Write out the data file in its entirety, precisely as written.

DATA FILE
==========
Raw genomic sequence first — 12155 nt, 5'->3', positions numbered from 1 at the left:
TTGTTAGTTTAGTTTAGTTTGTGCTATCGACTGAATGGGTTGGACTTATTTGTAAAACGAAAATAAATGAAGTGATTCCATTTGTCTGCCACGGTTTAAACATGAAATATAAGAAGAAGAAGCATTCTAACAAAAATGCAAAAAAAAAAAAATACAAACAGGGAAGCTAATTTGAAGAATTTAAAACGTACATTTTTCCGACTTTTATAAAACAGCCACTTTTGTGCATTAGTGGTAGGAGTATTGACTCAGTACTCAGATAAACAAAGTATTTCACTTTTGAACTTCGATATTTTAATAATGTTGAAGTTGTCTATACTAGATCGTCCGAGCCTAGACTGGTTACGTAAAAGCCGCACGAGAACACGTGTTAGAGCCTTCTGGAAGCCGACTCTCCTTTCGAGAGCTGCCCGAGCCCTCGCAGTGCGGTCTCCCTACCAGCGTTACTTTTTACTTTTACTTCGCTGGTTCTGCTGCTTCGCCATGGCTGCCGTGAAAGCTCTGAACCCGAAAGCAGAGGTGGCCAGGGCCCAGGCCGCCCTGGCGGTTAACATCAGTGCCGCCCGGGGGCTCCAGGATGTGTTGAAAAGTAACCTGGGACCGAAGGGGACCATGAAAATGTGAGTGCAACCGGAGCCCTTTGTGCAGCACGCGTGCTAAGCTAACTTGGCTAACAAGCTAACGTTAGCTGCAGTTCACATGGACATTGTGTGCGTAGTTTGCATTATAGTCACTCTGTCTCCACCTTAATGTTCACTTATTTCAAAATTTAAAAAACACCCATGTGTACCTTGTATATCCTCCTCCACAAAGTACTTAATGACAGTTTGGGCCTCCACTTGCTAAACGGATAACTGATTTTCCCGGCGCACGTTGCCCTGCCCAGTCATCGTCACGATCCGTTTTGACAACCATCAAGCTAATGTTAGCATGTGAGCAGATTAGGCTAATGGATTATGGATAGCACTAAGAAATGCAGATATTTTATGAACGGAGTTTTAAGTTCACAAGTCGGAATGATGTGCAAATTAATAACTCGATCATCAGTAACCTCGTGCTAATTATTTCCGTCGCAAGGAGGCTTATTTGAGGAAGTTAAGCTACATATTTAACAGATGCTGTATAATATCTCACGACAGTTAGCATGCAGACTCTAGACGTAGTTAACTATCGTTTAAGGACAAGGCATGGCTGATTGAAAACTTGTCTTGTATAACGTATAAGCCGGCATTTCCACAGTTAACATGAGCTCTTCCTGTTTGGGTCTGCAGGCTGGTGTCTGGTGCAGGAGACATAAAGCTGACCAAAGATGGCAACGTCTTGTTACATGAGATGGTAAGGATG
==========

Raw genomic sequence first — 12155 nt, 5'->3', positions numbered from 1 at the left:
TTGTTAGTTTAGTTTAGTTTGTGCTATCGACTGAATGGGTTGGACTTATTTGTAAAACGAAAATAAATGAAGTGATTCCATTTGTCTGCCACGGTTTAAACATGAAATATAAGAAGAAGAAGCATTCTAACAAAAATGCAAAAAAAAAAAAATACAAACAGGGAAGCTAATTTGAAGAATTTAAAACGTACATTTTTCCGACTTTTATAAAACAGCCACTTTTGTGCATTAGTGGTAGGAGTATTGACTCAGTACTCAGATAAACAAAGTATTTCACTTTTGAACTTCGATATTTTAATAATGTTGAAGTTGTCTATACTAGATCGTCCGAGCCTAGACTGGTTACGTAAAAGCCGCACGAGAACACGTGTTAGAGCCTTCTGGAAGCCGACTCTCCTTTCGAGAGCTGCCCGAGCCCTCGCAGTGCGGTCTCCCTACCAGCGTTACTTTTTACTTTTACTTCGCTGGTTCTGCTGCTTCGCCATGGCTGCCGTGAAAGCTCTGAACCCGAAAGCAGAGGTGGCCAGGGCCCAGGCCGCCCTGGCGGTTAACATCAGTGCCGCCCGGGGGCTCCAGGATGTGTTGAAAAGTAACCTGGGACCGAAGGGGACCATGAAAATGTGAGTGCAACCGGAGCCCTTTGTGCAGCACGCGTGCTAAGCTAACTTGGCTAACAAGCTAACGTTAGCTGCAGTTCACATGGACATTGTGTGCGTAGTTTGCATTATAGTCACTCTGTCTCCACCTTAATGTTCACTTATTTCAAAATTTAAAAAACACCCATGTGTACCTTGTATATCCTCCTCCACAAAGTACTTAATGACAGTTTGGGCCTCCACTTGCTAAACGGATAACTGATTTTCCCGGCGCACGTTGCCCTGCCCAGTCATCGTCACGATCCGTTTTGACAACCATCAAGCTAATGTTAGCATGTGAGCAGATTAGGCTAATGGATTATGGATAGCACTAAGAAATGCAGATATTTTATGAACGGAGTTTTAAGTTCACAAGTCGGAATGATGTGCAAATTAATAACTCGATCATCAGTAACCTCGTGCTAATTATTTCCGTCGCAAGGAGGCTTATTTGAGGAAGTTAAGCTACATATTTAACAGATGCTGTATAATATCTCACGACAGTTAGCATGCAGACTCTAGACGTAGTTAACTATCGTTTAAGGACAAGGCATGGCTGATTGAAAACTTGTCTTGTATAACGTATAAGCCGGCATTTCCACAGTTAACATGAGCTCTTCCTGTTTGGGTCTGCAGGCTGGTGTCTGGTGCAGGAGACATAAAGCTGACCAAAGATGGCAACGTCTTGTTACATGAGATGGTAAGGATG